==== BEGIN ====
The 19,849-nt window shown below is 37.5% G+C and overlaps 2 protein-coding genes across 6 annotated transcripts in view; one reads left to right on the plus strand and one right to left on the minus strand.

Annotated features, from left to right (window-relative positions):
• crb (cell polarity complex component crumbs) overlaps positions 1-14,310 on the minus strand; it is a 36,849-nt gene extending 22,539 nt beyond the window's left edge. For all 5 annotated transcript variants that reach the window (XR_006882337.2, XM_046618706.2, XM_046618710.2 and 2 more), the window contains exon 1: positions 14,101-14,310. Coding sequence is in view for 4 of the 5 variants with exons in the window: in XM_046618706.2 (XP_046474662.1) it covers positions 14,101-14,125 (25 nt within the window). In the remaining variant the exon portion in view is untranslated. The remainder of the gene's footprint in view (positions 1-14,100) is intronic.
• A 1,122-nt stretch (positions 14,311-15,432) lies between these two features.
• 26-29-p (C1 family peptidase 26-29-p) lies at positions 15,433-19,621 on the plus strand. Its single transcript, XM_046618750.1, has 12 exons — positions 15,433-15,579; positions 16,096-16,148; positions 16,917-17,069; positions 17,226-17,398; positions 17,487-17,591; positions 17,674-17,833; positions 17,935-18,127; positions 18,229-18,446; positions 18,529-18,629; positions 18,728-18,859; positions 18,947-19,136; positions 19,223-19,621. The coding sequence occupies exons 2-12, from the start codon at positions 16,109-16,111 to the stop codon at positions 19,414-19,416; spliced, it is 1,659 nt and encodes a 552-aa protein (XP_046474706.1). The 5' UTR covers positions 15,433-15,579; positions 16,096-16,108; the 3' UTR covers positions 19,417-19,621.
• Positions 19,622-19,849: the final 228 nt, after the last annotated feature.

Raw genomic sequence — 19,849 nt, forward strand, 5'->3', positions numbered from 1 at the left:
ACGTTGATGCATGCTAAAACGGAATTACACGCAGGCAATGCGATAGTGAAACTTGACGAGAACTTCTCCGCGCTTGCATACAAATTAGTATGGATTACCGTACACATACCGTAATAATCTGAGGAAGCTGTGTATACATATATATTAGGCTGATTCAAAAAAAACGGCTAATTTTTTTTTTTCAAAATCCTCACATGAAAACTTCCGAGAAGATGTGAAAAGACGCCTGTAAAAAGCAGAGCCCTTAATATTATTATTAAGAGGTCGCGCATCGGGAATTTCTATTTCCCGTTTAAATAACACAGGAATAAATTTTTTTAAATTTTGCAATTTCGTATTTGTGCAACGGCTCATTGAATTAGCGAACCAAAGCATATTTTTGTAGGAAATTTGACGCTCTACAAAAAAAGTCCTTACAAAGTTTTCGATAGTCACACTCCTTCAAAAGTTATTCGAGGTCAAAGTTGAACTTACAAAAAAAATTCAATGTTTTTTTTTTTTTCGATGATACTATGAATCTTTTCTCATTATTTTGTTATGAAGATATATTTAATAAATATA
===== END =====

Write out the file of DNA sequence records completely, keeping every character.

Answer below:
The 19,849-nt window shown below is 37.5% G+C and overlaps 2 protein-coding genes across 6 annotated transcripts in view; one reads left to right on the plus strand and one right to left on the minus strand.

Annotated features, from left to right (window-relative positions):
• crb (cell polarity complex component crumbs) overlaps positions 1-14,310 on the minus strand; it is a 36,849-nt gene extending 22,539 nt beyond the window's left edge. For all 5 annotated transcript variants that reach the window (XR_006882337.2, XM_046618706.2, XM_046618710.2 and 2 more), the window contains exon 1: positions 14,101-14,310. Coding sequence is in view for 4 of the 5 variants with exons in the window: in XM_046618706.2 (XP_046474662.1) it covers positions 14,101-14,125 (25 nt within the window). In the remaining variant the exon portion in view is untranslated. The remainder of the gene's footprint in view (positions 1-14,100) is intronic.
• A 1,122-nt stretch (positions 14,311-15,432) lies between these two features.
• 26-29-p (C1 family peptidase 26-29-p) lies at positions 15,433-19,621 on the plus strand. Its single transcript, XM_046618750.1, has 12 exons — positions 15,433-15,579; positions 16,096-16,148; positions 16,917-17,069; positions 17,226-17,398; positions 17,487-17,591; positions 17,674-17,833; positions 17,935-18,127; positions 18,229-18,446; positions 18,529-18,629; positions 18,728-18,859; positions 18,947-19,136; positions 19,223-19,621. The coding sequence occupies exons 2-12, from the start codon at positions 16,109-16,111 to the stop codon at positions 19,414-19,416; spliced, it is 1,659 nt and encodes a 552-aa protein (XP_046474706.1). The 5' UTR covers positions 15,433-15,579; positions 16,096-16,108; the 3' UTR covers positions 19,417-19,621.
• Positions 19,622-19,849: the final 228 nt, after the last annotated feature.

Raw genomic sequence — 19,849 nt, forward strand, 5'->3', positions numbered from 1 at the left:
ACGTTGATGCATGCTAAAACGGAATTACACGCAGGCAATGCGATAGTGAAACTTGACGAGAACTTCTCCGCGCTTGCATACAAATTAGTATGGATTACCGTACACATACCGTAATAATCTGAGGAAGCTGTGTATACATATATATTAGGCTGATTCAAAAAAAACGGCTAATTTTTTTTTTTCAAAATCCTCACATGAAAACTTCCGAGAAGATGTGAAAAGACGCCTGTAAAAAGCAGAGCCCTTAATATTATTATTAAGAGGTCGCGCATCGGGAATTTCTATTTCCCGTTTAAATAACACAGGAATAAATTTTTTTAAATTTTGCAATTTCGTATTTGTGCAACGGCTCATTGAATTAGCGAACCAAAGCATATTTTTGTAGGAAATTTGACGCTCTACAAAAAAAGTCCTTACAAAGTTTTCGATAGTCACACTCCTTCAAAAGTTATTCGAGGTCAAAGTTGAACTTACAAAAAAAATTCAATGTTTTTTTTTTTTTCGATGATACTATGAATCTTTTCTCATTATTTTGTTATGAAGATATATTTAATAAATATA